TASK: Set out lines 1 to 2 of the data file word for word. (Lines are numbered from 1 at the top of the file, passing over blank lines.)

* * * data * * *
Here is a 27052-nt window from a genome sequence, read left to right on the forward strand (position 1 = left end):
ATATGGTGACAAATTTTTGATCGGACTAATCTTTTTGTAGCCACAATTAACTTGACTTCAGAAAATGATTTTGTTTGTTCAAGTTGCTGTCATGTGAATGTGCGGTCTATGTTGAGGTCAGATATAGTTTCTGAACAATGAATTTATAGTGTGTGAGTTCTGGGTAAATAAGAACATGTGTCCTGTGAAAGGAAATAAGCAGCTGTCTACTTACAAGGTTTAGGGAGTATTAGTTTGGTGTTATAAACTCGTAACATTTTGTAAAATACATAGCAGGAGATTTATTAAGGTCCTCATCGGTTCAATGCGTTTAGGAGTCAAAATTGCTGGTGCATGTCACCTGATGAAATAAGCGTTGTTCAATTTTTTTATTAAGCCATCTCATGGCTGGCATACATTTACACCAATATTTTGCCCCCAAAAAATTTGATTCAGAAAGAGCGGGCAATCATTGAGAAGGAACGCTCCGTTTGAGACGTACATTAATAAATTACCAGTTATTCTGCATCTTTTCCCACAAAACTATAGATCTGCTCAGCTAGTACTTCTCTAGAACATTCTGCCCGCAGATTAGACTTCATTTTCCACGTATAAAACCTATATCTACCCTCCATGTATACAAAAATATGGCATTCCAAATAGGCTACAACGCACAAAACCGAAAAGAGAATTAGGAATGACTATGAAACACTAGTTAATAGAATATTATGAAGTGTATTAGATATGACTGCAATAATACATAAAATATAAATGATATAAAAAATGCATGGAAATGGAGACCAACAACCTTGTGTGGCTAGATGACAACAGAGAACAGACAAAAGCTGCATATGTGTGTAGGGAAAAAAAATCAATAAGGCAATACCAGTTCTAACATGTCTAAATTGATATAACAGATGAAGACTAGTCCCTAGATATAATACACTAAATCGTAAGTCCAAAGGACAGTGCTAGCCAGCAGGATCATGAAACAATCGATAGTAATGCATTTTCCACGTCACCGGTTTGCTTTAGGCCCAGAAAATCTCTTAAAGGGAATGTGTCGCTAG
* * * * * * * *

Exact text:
Here is a 27052-nt window from a genome sequence, read left to right on the forward strand (position 1 = left end):
ATATGGTGACAAATTTTTGATCGGACTAATCTTTTTGTAGCCACAATTAACTTGACTTCAGAAAATGATTTTGTTTGTTCAAGTTGCTGTCATGTGAATGTGCGGTCTATGTTGAGGTCAGATATAGTTTCTGAACAATGAATTTATAGTGTGTGAGTTCTGGGTAAATAAGAACATGTGTCCTGTGAAAGGAAATAAGCAGCTGTCTACTTACAAGGTTTAGGGAGTATTAGTTTGGTGTTATAAACTCGTAACATTTTGTAAAATACATAGCAGGAGATTTATTAAGGTCCTCATCGGTTCAATGCGTTTAGGAGTCAAAATTGCTGGTGCATGTCACCTGATGAAATAAGCGTTGTTCAATTTTTTTATTAAGCCATCTCATGGCTGGCATACATTTACACCAATATTTTGCCCCCAAAAAATTTGATTCAGAAAGAGCGGGCAATCATTGAGAAGGAACGCTCCGTTTGAGACGTACATTAATAAATTACCAGTTATTCTGCATCTTTTCCCACAAAACTATAGATCTGCTCAGCTAGTACTTCTCTAGAACATTCTGCCCGCAGATTAGACTTCATTTTCCACGTATAAAACCTATATCTACCCTCCATGTATACAAAAATATGGCATTCCAAATAGGCTACAACGCACAAAACCGAAAAGAGAATTAGGAATGACTATGAAACACTAGTTAATAGAATATTATGAAGTGTATTAGATATGACTGCAATAATACATAAAATATAAATGATATAAAAAATGCATGGAAATGGAGACCAACAACCTTGTGTGGCTAGATGACAACAGAGAACAGACAAAAGCTGCATATGTGTGTAGGGAAAAAAAATCAATAAGGCAATACCAGTTCTAACATGTCTAAATTGATATAACAGATGAAGACTAGTCCCTAGATATAATACACTAAATCGTAAGTCCAAAGGACAGTGCTAGCCAGCAGGATCATGAAACAATCGATAGTAATGCATTTTCCACGTCACCGGTTTGCTTTAGGCCCAGAAAATCTCTTAAAGGGAATGTGTCGCTAG